A possible move to create a separate census classification for people of Middle Eastern and North African descent starting in the 2020 Census could give Arab-Americans more political influence and access to public money, according to The Associated Press.
The Census Bureau plans to test the concept with a focus group later this year.
“We know the challenges,” said Hassan Jaber, who serves on a census advisory board. “It really does take rethinking … who we are as a population and what our needs are. There are specific needs for Arab-Americans that are not being recognized and not being met.
Jeff Karoub of the Associated Press reported the following:
Arabs have been coming to America in large numbers since the late 19th century and their ranks have grown in recent decades due to wars and political instability in the Middle East, with many settling in and around Detroit, New York and Los Angeles. The Census Bureau’s 2013 American Community Survey, which had a sample size of about 3 million addresses, estimated that 1.5 million people were of Arab ancestry in 2006-10.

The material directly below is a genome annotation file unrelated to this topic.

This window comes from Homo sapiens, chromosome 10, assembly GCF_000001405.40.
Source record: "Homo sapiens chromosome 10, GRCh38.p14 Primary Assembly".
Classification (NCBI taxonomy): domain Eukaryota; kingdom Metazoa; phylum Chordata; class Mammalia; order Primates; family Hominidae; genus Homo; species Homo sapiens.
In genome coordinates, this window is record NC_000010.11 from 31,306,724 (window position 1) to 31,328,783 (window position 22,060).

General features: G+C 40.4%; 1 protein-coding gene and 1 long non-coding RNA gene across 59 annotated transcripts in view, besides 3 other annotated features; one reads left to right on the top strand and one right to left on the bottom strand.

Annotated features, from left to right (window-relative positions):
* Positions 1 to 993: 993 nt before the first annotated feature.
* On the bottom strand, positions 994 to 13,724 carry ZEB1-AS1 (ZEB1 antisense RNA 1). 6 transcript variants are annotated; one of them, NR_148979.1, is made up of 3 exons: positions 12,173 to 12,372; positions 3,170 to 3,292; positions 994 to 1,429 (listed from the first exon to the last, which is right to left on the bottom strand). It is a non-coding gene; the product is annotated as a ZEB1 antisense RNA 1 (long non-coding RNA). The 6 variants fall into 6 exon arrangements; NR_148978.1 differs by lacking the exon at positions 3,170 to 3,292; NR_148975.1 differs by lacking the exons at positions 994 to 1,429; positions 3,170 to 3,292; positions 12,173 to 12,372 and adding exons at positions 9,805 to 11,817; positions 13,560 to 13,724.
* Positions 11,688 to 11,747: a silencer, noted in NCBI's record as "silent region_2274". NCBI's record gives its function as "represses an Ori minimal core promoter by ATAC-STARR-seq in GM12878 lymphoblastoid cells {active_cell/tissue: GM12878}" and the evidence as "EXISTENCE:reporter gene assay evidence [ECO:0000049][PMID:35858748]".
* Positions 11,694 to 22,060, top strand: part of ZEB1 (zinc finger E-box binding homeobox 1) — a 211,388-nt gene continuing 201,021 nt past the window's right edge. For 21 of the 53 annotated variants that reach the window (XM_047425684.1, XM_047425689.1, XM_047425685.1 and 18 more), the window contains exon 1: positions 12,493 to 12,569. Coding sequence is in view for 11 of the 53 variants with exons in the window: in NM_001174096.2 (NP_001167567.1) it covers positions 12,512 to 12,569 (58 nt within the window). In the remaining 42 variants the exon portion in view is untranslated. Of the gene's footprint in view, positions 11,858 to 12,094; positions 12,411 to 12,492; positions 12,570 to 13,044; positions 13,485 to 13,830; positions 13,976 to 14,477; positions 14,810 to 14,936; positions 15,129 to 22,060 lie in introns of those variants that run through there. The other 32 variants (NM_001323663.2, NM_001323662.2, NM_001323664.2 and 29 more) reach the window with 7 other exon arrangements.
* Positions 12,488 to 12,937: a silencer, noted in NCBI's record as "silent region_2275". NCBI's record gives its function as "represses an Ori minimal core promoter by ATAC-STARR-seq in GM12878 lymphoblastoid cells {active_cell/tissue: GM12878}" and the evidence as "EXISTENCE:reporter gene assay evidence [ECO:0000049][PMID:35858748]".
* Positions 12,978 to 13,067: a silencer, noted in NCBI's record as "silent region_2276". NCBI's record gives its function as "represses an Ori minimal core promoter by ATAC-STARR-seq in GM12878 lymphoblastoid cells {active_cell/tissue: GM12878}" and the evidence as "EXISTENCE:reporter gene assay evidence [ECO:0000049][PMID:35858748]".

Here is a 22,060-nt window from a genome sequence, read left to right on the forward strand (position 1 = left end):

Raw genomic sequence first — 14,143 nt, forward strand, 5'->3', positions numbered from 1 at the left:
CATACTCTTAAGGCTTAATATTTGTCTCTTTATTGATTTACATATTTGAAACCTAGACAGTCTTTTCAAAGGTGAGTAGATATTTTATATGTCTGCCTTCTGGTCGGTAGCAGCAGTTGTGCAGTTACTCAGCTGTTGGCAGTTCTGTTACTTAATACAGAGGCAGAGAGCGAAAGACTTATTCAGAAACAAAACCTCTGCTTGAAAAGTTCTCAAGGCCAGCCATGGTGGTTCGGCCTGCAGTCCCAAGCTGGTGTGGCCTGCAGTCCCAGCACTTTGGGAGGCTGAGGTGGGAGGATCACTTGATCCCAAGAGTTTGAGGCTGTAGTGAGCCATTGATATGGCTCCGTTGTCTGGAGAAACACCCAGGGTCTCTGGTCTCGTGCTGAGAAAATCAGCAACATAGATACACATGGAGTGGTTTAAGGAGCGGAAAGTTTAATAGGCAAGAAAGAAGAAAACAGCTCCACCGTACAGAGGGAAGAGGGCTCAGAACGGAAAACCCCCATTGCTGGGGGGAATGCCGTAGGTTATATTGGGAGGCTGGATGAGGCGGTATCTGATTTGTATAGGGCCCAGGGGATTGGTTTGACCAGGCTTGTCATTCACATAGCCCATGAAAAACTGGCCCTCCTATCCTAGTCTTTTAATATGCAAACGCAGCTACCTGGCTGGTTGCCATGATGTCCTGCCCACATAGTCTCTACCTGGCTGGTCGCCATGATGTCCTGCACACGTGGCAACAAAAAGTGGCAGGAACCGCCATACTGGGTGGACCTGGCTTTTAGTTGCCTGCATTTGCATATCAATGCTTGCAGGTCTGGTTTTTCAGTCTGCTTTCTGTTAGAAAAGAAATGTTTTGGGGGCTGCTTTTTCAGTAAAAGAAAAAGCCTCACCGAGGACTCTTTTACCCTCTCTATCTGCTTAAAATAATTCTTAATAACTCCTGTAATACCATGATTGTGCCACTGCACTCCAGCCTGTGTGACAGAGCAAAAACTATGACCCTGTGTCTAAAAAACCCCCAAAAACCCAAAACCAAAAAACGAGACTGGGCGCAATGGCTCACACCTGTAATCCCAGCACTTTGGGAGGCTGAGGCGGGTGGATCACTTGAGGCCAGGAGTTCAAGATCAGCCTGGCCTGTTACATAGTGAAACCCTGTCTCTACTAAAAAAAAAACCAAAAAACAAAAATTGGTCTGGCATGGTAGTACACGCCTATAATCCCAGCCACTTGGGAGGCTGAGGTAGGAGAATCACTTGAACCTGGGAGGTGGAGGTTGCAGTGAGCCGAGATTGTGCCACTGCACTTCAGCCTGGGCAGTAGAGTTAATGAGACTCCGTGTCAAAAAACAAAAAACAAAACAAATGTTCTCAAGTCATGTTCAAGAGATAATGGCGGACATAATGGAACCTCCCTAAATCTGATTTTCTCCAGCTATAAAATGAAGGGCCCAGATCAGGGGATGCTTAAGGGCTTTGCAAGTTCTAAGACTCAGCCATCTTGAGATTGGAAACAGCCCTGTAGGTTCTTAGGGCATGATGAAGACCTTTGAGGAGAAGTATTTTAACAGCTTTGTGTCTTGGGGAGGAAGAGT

Not all those of Middle-Eastern descent think the change is a good idea. Some fear identifying their ethnic background on a government form in the age of the war on terror, the AP reported.
“I’m not for it. I feel I’m a Mayflower American,” said Eide Alawan, who is of Syrian descent. “We’re broken down into villages and countries [where we come from]. I don’t like that.”
Even if the Census Bureau recommends the new category, the change would have to be approved by Congress.
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